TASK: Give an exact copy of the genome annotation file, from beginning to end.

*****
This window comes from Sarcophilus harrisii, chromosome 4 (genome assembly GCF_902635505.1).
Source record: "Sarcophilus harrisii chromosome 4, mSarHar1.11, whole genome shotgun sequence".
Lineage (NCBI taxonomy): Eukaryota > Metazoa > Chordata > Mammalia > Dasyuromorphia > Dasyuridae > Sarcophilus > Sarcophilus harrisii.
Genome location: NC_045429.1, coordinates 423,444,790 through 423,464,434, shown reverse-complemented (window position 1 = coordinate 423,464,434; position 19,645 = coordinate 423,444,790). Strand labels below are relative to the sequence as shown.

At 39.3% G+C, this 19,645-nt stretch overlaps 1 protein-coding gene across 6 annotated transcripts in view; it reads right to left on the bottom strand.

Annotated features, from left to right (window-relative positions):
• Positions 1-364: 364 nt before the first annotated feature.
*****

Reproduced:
This window comes from Sarcophilus harrisii, chromosome 4 (genome assembly GCF_902635505.1).
Source record: "Sarcophilus harrisii chromosome 4, mSarHar1.11, whole genome shotgun sequence".
Lineage (NCBI taxonomy): Eukaryota > Metazoa > Chordata > Mammalia > Dasyuromorphia > Dasyuridae > Sarcophilus > Sarcophilus harrisii.
Genome location: NC_045429.1, coordinates 423,444,790 through 423,464,434, shown reverse-complemented (window position 1 = coordinate 423,464,434; position 19,645 = coordinate 423,444,790). Strand labels below are relative to the sequence as shown.

At 39.3% G+C, this 19,645-nt stretch overlaps 1 protein-coding gene across 6 annotated transcripts in view; it reads right to left on the bottom strand.

Annotated features, from left to right (window-relative positions):
• Positions 1-364: 364 nt before the first annotated feature.